by Joseph Ham
What do you get when you cross a man-eating alien plant with a hapless, lonely flower shop worker? Nothing good. Just ask Seymour Krelborn, he can tell you.
I had the pleasure of catching the opening weekend Sunday matinee performance of StageWorks Fresno’s production of Ashman and Menken’s cult classic musical, Little Shop of Horrors, based on Roger Corman’s black comedy film of the same name from 1960. And what a pleasure it was.
Most are at least passively familiar with the tale, but for those few who are not, it goes a little something like this: Seymour Krelborn, a humble floral assistant to Mr. Mushnik, stumbles upon a new species of plant that he decides to name Audrey II – after his co-worker, the girl he’s crazy about. Things take a turn when the otherworldly plant begins to talk, promising Seymour fame, fortune and the love of his life, just so long as he keeps satisfying its unsavory appetite for blood. Not just any old blood will due though. Like Audrey II says, it’s gotta be human. As you might expect, this eventually goes off the rails.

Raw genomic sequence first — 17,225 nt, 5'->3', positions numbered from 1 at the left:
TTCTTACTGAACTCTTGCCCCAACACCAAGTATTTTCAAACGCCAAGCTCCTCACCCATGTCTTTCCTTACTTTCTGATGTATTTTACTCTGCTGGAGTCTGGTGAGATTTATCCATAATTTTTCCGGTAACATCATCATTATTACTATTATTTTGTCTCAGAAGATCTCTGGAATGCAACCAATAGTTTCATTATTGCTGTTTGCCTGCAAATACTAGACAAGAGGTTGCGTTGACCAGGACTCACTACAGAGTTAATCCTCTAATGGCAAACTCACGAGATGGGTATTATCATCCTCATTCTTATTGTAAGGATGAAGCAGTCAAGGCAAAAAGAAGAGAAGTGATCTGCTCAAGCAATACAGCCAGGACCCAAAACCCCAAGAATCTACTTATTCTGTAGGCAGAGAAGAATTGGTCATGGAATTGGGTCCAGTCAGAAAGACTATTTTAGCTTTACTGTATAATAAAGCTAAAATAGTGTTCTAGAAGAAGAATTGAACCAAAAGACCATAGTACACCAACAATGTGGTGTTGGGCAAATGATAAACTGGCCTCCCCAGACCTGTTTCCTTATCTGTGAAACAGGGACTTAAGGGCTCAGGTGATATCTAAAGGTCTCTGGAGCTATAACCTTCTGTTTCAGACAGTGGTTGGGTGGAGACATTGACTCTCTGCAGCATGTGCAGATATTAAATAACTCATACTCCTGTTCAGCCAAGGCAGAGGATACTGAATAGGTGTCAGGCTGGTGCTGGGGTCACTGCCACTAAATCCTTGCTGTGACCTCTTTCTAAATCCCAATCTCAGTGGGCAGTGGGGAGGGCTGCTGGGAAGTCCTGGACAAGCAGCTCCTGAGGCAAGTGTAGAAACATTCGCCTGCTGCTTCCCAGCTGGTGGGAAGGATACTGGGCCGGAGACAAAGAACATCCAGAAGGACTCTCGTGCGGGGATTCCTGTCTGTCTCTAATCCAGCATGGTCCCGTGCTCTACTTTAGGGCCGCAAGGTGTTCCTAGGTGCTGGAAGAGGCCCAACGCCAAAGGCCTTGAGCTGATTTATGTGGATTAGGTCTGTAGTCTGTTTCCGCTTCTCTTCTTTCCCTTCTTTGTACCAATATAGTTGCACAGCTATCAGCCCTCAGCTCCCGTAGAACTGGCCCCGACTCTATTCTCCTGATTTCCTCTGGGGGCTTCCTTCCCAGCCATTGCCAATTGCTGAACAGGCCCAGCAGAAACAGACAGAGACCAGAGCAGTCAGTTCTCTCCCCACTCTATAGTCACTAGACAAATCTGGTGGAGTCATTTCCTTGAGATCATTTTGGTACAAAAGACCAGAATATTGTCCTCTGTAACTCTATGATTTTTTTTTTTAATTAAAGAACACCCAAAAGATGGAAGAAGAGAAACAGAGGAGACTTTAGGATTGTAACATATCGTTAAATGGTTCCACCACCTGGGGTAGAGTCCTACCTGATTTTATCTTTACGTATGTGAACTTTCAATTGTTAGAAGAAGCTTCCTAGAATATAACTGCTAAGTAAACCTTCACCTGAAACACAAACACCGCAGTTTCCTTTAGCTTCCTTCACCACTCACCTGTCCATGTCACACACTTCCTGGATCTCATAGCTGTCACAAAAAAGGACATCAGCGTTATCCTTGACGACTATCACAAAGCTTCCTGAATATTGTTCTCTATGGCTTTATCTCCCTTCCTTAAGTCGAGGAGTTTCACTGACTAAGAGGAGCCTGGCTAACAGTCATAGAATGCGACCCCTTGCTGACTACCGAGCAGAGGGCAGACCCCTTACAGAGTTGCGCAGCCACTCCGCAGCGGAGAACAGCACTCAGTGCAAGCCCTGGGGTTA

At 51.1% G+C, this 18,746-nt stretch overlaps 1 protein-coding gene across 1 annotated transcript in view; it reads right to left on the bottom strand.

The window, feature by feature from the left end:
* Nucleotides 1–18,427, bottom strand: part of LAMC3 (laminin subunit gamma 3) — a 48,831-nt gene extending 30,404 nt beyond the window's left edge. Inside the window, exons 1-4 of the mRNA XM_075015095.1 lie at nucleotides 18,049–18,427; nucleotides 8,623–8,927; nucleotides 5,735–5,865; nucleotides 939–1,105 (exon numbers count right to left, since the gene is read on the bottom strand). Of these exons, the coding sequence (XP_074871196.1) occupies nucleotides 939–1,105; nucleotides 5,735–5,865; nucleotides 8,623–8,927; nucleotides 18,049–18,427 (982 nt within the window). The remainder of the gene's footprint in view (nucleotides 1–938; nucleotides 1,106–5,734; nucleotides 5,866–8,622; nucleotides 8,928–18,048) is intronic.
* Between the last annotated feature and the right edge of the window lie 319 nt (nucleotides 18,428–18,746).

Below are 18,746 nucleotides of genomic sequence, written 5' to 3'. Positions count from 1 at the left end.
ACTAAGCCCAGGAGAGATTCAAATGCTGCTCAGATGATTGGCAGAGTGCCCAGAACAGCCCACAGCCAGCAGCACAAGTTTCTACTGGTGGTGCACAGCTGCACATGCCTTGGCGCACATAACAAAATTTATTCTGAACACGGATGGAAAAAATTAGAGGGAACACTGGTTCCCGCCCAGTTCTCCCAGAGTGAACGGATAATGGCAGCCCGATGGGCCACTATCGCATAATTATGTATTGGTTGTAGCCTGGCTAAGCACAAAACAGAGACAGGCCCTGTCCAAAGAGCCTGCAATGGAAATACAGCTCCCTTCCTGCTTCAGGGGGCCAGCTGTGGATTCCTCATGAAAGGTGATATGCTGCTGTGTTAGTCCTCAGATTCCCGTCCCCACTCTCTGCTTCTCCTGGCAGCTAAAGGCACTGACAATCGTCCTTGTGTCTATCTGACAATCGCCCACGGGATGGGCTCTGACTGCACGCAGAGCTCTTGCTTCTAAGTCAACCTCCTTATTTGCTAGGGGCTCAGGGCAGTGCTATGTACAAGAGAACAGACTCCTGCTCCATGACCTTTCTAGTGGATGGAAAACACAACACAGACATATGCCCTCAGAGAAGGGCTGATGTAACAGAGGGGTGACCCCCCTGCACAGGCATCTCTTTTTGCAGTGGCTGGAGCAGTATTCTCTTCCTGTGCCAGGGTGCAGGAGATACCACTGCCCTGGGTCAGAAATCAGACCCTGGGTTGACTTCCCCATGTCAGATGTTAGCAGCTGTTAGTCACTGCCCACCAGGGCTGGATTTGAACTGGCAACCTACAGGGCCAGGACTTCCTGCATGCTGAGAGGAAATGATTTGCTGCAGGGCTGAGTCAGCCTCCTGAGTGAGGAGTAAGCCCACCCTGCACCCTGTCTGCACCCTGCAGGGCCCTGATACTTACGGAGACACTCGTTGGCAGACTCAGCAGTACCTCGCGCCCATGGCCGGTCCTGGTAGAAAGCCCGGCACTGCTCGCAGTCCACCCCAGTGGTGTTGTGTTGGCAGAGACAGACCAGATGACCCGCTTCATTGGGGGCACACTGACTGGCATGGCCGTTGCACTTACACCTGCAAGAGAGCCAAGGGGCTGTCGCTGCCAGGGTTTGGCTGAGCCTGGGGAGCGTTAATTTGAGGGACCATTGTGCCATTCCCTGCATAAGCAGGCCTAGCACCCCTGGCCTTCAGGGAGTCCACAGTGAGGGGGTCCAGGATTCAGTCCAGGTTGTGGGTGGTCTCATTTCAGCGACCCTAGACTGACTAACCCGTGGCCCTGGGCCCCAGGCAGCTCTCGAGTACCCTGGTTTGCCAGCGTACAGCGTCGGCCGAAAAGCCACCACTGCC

Director Joel C. Abels has crafted a theatrical experience that delivers well on both the dark humor and the slow-burning build of overwhelming dread surrounding Seymour’s life as his decision to give in to his innermost desires, by way of man-eating plant, comes back to bite him. No pun intended (just kidding, it was totally intended).